Amyotrophic Lateral Sclerosis (ALS) is a progressive motor neuron disease that leads to degeneration of motor neurons in the cortex, brainstem and spinal cord resulting in progressive paralysis and ultimately death. The occurrence of ALS is largely sporadic (SALS), however approximately five to ten percent of cases are familial, associated with mutations in one of several genes including Cu,Zn SOD-1, Alsin, Senataxin, TDP-43 and FUS/TLS. There is currently no prophylactic therapy or cure for ALS and the only approved treatment, riluzole, extends survival only a few months and is considered ineffective. Given the lack of effective therapies and the estimated lifetime risk of developing SALS ranging from 1 in 400 to 1 in 1000, the need for disease biomarkers and disease-modifying therapies is critical. Neuroinflammation has received attention as a mechanism that participates in motor neuron loss in ALS, due in large part to the recognition of immune-mediated contributions to other neurodegenerative diseases, including multiple sclerosis, Alzheimer's and Parkinson's disease. The complement system, a major arm of the innate immune system, drives neuroinflammation along with other inflammatory mediators in most, if not all, central nervous system diseases and infections. There is growing evidence that complement contributes to neurodegeneration in ALS. Several studies have found evidence of complement activation and deposition in the spinal cord of ALS patients as well as elevated levels of complement activation fragments in cerebrospinal fluid (CSF) or serum. In addition, rodent models of ALS, have shown changes in complement gene expression and complement deposition in motor neurons and neuromuscular junctions in pre- and symptomatic stages of murine ALS. Nevertheless, the role of complement in the development and progression of ALS remains ill-defined. We have taken a systematic approach to address the role of complement in murine ALS by crossing SOD1G93A transgenic mice with mice deficient in C3 or C5, the two central proteins of the complement system. We observed a time-dependent deposition of C9 in the spinal cords of SOD1G93A mice suggesting that the membrane attack complex contributes to neurodegeneration in ALS. Furthermore, we found that female C5+/- x SOD1G93A mice survived significantly longer than the respective genders in SOD1G93A mice, an observation that correlates with the reduced C5 levels in female mice. We hypothesize that C5 plays a central role in the development and progression of ALS and will address this hypothesis by comparing the clinical and histological ALS phenotypes of both genders of mice that are SOD1G93A tg and deficient in C3, C5, C5aR or C9 to SOD1G93A mice. These studies will provide new information regarding the role of complement in ALS and potentially new therapeutic directions.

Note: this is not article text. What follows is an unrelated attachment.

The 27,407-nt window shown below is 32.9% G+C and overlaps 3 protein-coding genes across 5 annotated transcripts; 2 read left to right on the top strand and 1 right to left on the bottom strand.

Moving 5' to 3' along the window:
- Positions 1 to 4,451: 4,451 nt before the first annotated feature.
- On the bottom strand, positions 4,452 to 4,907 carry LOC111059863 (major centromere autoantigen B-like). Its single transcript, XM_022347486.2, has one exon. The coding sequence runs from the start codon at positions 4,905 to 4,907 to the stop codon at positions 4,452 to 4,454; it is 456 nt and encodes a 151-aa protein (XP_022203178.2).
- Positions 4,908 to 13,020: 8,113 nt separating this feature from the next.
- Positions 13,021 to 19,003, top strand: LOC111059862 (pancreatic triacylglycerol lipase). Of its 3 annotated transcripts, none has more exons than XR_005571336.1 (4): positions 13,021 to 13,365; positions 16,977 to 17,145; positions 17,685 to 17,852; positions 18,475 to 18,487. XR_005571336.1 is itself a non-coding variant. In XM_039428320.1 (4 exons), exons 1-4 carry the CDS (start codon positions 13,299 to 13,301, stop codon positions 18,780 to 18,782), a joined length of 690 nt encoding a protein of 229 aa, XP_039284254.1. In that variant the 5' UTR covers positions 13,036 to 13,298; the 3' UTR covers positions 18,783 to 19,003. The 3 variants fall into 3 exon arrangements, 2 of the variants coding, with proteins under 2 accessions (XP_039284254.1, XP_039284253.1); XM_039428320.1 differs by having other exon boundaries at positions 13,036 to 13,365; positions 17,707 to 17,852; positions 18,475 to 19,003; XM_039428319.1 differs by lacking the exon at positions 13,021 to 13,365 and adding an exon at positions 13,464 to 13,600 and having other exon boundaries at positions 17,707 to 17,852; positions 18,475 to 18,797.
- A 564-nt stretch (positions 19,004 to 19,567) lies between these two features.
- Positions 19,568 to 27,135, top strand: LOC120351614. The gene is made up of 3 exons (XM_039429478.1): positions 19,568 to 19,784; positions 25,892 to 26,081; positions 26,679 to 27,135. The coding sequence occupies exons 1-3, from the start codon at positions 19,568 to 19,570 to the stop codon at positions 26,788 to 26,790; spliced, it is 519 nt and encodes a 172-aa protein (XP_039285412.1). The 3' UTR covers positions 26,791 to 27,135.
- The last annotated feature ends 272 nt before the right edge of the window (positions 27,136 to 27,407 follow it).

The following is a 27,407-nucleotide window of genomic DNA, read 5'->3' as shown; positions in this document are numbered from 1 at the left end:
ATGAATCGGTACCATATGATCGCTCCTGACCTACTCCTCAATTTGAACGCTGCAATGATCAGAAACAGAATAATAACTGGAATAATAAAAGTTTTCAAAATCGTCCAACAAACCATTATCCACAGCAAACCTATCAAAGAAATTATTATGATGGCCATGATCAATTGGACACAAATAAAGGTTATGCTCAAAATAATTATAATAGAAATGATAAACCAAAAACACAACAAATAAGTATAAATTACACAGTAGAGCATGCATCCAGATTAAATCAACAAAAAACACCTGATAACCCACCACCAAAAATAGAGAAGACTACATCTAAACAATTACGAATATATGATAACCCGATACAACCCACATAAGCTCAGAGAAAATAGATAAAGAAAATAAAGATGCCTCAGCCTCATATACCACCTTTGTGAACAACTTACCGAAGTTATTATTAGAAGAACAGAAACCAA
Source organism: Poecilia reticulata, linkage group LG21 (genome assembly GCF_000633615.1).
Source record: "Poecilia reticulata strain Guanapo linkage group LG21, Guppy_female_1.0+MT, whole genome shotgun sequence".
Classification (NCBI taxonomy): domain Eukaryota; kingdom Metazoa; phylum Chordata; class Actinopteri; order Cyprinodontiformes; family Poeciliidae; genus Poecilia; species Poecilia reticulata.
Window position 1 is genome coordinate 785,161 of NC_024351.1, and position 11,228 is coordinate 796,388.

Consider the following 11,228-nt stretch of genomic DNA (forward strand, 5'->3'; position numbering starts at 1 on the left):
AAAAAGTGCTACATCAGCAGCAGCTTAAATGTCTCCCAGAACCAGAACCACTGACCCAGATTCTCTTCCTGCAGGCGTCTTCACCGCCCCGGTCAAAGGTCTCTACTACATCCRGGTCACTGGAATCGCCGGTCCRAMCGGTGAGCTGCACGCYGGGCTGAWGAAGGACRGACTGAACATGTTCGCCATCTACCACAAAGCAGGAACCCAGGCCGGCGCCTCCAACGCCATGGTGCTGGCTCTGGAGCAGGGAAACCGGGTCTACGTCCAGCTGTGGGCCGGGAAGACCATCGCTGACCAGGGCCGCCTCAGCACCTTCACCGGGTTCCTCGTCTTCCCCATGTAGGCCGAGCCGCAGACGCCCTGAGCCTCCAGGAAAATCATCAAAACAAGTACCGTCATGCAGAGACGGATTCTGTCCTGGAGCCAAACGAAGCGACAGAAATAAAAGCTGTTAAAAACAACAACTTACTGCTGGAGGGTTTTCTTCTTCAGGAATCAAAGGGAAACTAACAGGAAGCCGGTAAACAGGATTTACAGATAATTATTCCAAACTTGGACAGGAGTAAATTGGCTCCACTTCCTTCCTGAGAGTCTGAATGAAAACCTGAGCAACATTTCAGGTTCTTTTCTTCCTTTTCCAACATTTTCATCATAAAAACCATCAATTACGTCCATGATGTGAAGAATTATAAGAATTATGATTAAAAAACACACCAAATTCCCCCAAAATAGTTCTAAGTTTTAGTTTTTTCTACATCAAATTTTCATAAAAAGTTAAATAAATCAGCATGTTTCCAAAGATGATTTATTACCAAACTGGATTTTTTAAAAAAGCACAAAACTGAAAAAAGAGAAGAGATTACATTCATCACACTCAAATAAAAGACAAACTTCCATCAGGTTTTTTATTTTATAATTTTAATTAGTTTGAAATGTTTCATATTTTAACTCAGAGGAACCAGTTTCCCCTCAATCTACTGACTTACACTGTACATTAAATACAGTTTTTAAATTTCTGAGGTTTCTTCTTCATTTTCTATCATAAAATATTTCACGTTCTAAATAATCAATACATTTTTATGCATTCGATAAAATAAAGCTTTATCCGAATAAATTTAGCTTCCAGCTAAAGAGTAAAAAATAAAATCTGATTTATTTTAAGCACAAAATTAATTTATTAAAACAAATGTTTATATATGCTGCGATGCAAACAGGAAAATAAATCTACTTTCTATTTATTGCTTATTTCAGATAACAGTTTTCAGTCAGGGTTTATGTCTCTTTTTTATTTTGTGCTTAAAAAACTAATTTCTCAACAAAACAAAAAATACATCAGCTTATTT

Neuroinflammation has received attention as a mechanism that participates in motor neuron loss in ALS, in part due to the recognition of immune-mediated contributions to other neurodegenerative diseases, including MS, AD and PD. The complement system, a major arm of the innate immune system, drives neuroinflammation in many CNS diseases and infections. There is growing evidence that complement contributes to neurodegeneration in ALS.
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